Gambling operators will soon be allowed to use cryptocurrencies

Malta Gaming Authority all set to embrace blockchain...but activists urge it to speed up its efforts

Joseph Muscat said Malta should be a 'global trail-blazer' in embracing blockchain
Joseph Muscat said Malta should be a 'global trail-blazer' in embracing blockchain

Malta’s gambling and gaming operators will soon be allowed to use cryptocurrenciees, the Malta Gaming Authority has pledged.

In a recent White Paper, the MGA pledged to allow its licensees to use crypto-currencies in the immediate future, describing them as “fast and cost-effective alternatives to traditional payment mechanisms”.

To ensure that a legal embrace of virtual currencies doesn’t lead to a rise in web crime or harm the reputation of Malta’s jurisdiction, the MGA has commissioned a detailed study.

The study, that will propose a legal framework with anti-crime safeguards, will be put up for public consultation towards the end of the year.

Meanwhile, the anti-money laundering directive is also currently being revised to include further provisions specific to crypto-currencies.

Prime Minister Joseph Muscat said in April that Malta will become one of the first countries in the world to embrace blockchain, the technology underlying Bitcoin and under crypto-currencies.

“This is not just about Bitcoin, and I also look forward to seeing blockchain technology implemented in the Lands Registry and the national health registries,” he said. “Malta can be a global trail-blazer in this regard.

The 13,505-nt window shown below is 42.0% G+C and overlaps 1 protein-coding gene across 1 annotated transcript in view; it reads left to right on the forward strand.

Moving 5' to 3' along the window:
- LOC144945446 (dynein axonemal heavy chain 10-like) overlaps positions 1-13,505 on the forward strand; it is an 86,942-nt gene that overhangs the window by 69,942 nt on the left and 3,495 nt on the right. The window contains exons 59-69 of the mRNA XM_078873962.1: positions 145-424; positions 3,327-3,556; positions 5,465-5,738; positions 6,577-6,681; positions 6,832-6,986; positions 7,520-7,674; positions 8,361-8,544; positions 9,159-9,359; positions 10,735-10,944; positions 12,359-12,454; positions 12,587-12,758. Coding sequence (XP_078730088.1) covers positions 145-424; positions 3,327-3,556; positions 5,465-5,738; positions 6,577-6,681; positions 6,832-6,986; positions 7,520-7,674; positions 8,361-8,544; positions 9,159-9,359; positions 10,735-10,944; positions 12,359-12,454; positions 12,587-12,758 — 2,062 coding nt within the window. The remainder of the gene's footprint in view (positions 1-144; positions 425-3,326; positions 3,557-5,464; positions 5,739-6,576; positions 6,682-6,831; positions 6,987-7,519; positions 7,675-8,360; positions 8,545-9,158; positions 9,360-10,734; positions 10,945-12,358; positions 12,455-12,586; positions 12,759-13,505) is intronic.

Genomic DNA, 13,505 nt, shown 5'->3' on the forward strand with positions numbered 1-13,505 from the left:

“I understand that regulators are wary of this technology but the fact is that it’s coming. We must be on the frontline in embracing this crucial innovation, and we cannot just wait for others to take action and copy them. We must be the ones that others copy.”

The MGA and parliamentary secretary Silvio Schembri launch the White Paper
The MGA and parliamentary secretary Silvio Schembri launch the White Paper

Blockchain activists: ‘MGA pledge just a small step’

Bitmalta, a newly-set up pressure group to advocate blockchain technology and virtual currencies, welcomed the MGA’s pledge but insisted it must only be the start of something larger.

“Since Malta prides itself as being one of the main hubs for remote gaming, it is only logical that it should support suppliers and operators alike in adopting one of the most promising technological advances of the last decade,” it said in a statement.

“However, this is just one small step which has been taken in progressing towards full adoption of the blockchain technology and cryptocurrencies, and possibly a late one at that.”

Bitmalta noted that jurisdictions such as the UK have already legislated in favour of the use of cryptocurrencies by remote gaming operators.

“Unless Malta wants to play second fiddle to such jurisdictions, it should ramp up its efforts to embrace such technologies by speeding up the process and employing the services of experts readily available in Malta who would be more than glad to aid Malta in repeating its resounding success achieved in 2004 when it became the first jurisdiction in Europe to successfully regulate remote gaming.

“The opportunity is ripe for such a historic advance, which would even dwarf what was achieved in 2004.”